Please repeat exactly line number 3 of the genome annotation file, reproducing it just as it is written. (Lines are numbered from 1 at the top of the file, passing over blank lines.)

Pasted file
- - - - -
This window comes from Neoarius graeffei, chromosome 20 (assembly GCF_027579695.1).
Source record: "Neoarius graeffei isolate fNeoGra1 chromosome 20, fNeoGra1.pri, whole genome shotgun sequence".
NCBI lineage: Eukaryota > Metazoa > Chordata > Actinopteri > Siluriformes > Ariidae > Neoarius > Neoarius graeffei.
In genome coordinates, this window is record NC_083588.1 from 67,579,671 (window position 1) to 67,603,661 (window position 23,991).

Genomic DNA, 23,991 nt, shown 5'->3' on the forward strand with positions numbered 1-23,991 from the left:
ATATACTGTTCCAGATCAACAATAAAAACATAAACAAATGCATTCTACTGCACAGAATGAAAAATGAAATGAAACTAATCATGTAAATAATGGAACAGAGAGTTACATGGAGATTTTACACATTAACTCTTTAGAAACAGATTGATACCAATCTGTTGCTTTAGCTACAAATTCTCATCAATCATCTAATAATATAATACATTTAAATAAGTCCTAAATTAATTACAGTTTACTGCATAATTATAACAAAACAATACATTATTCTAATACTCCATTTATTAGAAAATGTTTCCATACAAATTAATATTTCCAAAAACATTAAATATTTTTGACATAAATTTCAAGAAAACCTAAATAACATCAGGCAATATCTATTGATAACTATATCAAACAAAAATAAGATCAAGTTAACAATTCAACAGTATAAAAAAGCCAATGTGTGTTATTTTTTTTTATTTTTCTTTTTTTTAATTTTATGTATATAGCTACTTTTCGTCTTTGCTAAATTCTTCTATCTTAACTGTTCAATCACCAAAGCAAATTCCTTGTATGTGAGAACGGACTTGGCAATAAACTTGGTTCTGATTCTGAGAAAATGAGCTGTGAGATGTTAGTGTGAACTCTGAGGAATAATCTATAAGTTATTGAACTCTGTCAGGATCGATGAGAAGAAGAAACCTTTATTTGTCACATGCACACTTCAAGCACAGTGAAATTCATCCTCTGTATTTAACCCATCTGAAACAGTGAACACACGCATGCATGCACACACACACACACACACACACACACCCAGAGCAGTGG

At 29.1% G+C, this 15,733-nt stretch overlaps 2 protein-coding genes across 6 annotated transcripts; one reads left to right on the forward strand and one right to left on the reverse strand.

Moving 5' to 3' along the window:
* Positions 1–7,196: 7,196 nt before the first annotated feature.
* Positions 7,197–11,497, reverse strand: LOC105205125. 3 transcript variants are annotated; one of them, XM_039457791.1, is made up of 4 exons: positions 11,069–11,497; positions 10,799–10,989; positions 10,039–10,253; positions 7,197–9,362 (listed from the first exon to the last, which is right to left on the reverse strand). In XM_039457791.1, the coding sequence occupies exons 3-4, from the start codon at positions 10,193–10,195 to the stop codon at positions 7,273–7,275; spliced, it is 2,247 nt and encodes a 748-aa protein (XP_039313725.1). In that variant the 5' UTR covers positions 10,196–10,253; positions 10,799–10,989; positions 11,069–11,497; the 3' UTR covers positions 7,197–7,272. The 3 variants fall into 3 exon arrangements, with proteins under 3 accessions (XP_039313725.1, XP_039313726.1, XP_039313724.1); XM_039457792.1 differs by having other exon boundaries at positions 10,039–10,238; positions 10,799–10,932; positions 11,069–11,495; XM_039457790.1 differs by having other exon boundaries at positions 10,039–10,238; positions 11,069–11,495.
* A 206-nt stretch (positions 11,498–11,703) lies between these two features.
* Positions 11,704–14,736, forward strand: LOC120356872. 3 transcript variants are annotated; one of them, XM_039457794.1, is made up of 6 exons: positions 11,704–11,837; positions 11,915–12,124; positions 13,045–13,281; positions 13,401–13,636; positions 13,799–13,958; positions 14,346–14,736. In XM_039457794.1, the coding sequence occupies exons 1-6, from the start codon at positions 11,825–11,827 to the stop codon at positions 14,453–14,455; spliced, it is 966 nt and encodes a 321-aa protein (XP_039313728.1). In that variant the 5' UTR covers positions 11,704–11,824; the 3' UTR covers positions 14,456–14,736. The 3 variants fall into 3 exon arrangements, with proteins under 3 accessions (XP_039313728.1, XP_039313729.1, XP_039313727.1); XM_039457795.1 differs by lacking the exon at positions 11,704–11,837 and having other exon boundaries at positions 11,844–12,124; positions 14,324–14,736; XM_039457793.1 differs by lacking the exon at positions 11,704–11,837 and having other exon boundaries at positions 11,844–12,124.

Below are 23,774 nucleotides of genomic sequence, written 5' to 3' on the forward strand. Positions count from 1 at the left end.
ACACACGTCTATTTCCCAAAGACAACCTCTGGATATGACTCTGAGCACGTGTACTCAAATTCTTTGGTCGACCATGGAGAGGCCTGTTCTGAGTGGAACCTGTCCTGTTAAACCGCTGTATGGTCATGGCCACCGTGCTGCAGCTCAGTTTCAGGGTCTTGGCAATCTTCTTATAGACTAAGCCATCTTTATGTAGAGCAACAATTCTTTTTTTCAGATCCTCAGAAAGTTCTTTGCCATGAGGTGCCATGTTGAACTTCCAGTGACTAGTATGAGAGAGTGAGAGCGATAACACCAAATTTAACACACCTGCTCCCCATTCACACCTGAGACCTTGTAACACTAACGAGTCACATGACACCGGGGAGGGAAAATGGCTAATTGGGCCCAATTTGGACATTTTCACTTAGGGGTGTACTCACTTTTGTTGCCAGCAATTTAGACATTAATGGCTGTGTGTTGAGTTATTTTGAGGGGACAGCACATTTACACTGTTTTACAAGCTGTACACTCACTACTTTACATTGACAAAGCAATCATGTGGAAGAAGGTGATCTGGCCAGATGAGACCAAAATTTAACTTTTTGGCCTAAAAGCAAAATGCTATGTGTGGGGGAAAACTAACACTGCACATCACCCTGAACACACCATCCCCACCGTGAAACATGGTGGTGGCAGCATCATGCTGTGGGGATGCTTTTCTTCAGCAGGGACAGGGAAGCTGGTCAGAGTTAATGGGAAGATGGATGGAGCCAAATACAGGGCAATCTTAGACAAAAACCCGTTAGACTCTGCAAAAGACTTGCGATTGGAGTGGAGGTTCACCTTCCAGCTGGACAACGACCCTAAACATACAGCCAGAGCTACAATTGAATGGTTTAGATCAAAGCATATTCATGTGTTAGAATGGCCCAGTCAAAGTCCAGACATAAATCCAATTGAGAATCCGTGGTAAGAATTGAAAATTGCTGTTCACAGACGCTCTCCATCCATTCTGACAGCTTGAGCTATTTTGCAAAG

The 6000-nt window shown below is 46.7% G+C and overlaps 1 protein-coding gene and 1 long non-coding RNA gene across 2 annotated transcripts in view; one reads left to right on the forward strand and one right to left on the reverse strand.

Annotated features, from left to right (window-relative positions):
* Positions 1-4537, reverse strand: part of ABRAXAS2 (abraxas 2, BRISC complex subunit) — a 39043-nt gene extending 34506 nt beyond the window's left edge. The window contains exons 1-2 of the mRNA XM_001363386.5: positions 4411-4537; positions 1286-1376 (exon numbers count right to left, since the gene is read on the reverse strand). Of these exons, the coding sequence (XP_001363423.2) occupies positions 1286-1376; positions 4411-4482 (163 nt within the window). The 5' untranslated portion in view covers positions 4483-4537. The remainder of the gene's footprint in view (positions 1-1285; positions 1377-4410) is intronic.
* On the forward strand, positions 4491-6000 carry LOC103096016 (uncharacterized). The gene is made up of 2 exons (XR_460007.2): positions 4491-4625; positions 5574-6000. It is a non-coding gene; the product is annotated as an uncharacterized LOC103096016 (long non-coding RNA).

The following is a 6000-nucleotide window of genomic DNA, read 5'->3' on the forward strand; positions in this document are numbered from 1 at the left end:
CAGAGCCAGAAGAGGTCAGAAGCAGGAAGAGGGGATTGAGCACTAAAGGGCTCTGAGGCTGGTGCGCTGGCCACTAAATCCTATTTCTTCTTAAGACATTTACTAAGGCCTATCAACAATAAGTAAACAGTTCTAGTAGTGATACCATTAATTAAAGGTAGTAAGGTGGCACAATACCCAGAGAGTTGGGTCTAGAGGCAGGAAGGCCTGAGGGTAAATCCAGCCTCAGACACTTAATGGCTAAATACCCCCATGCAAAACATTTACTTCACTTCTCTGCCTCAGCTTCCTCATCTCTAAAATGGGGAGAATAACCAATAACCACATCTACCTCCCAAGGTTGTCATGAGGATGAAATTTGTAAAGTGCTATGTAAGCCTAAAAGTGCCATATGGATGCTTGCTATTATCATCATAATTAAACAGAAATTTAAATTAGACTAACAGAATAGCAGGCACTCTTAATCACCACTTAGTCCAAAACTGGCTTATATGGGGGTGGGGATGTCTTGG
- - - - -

NCBI lineage: Eukaryota > Metazoa > Chordata > Actinopteri > Siluriformes > Ariidae > Neoarius > Neoarius graeffei.